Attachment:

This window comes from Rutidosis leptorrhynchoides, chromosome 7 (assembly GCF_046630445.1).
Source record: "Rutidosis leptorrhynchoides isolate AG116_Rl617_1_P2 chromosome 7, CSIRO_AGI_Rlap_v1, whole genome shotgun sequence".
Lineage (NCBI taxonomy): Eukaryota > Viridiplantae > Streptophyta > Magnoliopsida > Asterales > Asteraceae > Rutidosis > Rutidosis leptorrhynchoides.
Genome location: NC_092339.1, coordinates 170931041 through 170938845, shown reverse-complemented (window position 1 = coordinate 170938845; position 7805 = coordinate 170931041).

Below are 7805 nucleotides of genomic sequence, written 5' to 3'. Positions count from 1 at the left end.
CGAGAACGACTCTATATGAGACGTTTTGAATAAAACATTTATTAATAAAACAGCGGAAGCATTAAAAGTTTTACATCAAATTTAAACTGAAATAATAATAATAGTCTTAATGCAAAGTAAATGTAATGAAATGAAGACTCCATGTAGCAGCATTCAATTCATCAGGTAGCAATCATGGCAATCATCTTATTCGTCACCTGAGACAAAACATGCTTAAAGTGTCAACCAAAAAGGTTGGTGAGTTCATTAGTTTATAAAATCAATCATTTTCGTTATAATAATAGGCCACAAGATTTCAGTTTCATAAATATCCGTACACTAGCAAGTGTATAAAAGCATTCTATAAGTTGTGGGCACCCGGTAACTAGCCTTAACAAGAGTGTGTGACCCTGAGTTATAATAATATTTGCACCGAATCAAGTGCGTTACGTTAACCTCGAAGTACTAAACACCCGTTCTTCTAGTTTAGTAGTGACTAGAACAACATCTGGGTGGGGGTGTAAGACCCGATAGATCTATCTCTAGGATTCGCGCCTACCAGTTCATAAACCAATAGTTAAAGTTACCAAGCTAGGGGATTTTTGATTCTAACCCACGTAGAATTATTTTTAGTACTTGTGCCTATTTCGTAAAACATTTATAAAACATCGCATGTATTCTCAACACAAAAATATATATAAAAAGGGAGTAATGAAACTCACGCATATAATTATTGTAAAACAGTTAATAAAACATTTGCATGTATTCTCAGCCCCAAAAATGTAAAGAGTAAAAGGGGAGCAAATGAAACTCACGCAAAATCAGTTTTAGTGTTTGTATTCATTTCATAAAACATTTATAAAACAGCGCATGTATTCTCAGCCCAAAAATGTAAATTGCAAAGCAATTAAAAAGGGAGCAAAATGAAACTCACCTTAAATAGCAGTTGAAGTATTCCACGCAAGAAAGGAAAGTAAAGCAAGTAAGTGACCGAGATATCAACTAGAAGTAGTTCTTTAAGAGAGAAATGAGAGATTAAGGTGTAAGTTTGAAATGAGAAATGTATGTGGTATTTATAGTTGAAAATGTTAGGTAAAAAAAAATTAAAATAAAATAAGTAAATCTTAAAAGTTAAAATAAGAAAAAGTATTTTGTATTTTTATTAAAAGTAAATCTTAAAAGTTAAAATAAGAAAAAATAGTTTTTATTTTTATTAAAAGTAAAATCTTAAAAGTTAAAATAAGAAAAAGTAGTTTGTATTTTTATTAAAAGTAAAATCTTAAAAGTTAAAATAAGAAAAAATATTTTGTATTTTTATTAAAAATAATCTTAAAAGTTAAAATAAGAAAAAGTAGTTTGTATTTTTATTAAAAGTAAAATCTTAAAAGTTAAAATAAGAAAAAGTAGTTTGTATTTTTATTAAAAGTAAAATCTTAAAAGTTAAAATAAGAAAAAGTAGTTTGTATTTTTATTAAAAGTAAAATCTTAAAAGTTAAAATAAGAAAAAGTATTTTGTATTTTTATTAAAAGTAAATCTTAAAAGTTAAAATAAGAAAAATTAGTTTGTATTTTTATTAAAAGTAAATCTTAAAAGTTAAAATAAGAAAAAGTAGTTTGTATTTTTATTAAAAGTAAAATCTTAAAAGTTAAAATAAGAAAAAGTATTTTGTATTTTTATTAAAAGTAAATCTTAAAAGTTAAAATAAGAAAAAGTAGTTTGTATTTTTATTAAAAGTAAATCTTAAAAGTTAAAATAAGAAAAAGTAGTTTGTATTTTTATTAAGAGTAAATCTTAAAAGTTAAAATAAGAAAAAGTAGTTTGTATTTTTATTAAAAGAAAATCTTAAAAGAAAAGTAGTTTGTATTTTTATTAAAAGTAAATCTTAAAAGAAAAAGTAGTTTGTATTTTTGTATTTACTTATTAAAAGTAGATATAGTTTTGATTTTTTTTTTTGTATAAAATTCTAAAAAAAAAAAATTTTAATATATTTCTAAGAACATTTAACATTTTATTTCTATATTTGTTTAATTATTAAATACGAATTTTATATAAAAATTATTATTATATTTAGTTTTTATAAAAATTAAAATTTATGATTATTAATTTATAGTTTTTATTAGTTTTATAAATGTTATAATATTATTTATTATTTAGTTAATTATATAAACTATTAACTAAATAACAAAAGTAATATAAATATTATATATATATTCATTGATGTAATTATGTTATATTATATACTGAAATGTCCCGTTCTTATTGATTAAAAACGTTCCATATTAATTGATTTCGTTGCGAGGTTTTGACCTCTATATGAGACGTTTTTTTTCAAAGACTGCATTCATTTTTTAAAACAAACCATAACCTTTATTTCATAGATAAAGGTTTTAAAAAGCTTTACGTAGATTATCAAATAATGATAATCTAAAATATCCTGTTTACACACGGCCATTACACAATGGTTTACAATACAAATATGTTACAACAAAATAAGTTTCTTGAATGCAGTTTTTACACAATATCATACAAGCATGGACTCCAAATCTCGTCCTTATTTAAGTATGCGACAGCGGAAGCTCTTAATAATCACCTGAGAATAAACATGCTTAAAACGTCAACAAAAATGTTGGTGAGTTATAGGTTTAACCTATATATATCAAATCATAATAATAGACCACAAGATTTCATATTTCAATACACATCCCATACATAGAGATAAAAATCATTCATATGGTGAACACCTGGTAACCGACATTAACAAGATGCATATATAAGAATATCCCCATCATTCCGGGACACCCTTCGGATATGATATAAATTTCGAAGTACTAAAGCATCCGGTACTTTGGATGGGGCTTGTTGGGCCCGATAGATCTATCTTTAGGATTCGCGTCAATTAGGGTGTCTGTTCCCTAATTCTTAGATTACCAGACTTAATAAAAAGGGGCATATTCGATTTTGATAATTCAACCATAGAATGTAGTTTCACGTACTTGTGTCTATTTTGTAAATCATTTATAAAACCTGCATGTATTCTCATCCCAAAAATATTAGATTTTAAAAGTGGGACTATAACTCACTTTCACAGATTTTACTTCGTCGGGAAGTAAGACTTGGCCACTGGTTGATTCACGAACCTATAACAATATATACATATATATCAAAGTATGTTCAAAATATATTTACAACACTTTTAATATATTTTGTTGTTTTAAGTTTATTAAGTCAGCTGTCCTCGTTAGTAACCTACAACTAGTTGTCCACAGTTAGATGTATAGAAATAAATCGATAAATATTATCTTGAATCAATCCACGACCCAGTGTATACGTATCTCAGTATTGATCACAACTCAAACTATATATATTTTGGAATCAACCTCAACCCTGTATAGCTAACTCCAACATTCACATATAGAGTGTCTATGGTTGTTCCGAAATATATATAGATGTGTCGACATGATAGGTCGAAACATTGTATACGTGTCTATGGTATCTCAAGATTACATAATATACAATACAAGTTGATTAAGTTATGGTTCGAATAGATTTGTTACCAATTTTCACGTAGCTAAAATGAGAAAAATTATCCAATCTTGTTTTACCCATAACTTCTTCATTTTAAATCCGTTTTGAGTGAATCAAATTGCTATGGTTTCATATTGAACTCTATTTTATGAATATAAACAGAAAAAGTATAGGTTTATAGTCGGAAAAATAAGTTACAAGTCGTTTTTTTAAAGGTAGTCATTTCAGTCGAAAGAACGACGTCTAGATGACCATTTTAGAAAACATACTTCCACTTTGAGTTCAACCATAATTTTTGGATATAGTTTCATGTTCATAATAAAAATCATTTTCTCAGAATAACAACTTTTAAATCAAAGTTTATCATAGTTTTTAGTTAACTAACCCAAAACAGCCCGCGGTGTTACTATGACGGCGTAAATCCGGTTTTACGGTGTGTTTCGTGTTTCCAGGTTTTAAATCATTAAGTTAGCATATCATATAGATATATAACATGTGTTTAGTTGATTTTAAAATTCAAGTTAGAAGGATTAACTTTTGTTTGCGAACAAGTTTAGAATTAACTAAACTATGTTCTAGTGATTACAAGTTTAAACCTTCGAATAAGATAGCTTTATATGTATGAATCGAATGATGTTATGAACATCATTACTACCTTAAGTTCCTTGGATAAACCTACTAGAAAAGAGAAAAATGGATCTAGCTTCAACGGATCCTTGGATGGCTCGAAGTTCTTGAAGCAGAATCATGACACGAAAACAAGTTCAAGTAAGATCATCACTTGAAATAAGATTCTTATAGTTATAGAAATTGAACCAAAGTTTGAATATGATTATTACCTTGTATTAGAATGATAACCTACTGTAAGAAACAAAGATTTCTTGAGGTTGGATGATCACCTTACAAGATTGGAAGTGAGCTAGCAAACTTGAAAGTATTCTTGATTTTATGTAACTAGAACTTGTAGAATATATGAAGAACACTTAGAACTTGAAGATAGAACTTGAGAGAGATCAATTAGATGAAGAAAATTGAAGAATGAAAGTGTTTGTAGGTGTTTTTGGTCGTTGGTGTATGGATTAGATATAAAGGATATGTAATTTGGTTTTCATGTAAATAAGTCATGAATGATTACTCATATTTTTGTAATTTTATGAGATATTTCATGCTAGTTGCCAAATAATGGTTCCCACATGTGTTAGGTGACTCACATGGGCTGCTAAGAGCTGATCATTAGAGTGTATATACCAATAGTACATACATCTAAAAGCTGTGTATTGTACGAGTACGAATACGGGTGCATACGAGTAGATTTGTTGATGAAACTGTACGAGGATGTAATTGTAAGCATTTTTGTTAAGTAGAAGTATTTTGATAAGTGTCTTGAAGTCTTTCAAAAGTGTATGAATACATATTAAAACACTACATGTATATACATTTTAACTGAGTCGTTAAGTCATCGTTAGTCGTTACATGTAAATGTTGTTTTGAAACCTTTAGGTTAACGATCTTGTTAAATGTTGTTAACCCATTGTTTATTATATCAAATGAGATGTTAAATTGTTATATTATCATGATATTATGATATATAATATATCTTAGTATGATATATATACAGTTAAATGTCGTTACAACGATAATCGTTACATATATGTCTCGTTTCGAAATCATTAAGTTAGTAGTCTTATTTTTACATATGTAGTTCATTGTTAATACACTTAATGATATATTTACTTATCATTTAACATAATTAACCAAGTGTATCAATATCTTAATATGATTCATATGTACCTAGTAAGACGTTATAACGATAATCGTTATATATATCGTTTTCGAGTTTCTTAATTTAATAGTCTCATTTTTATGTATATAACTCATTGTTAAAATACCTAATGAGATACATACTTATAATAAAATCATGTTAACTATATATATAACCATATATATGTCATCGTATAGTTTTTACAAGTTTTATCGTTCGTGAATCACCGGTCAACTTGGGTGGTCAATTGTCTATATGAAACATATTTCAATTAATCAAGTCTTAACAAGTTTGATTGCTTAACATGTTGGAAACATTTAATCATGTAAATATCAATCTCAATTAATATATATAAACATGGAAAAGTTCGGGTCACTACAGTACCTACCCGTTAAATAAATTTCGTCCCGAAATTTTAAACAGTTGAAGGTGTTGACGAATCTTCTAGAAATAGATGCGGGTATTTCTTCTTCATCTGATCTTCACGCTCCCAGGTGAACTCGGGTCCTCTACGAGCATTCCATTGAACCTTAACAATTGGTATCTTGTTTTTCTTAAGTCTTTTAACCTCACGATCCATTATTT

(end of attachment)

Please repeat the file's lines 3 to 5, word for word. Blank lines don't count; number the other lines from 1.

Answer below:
Lineage (NCBI taxonomy): Eukaryota > Viridiplantae > Streptophyta > Magnoliopsida > Asterales > Asteraceae > Rutidosis > Rutidosis leptorrhynchoides.
Genome location: NC_092339.1, coordinates 170931041 through 170938845, shown reverse-complemented (window position 1 = coordinate 170938845; position 7805 = coordinate 170931041).

Below are 7805 nucleotides of genomic sequence, written 5' to 3'. Positions count from 1 at the left end.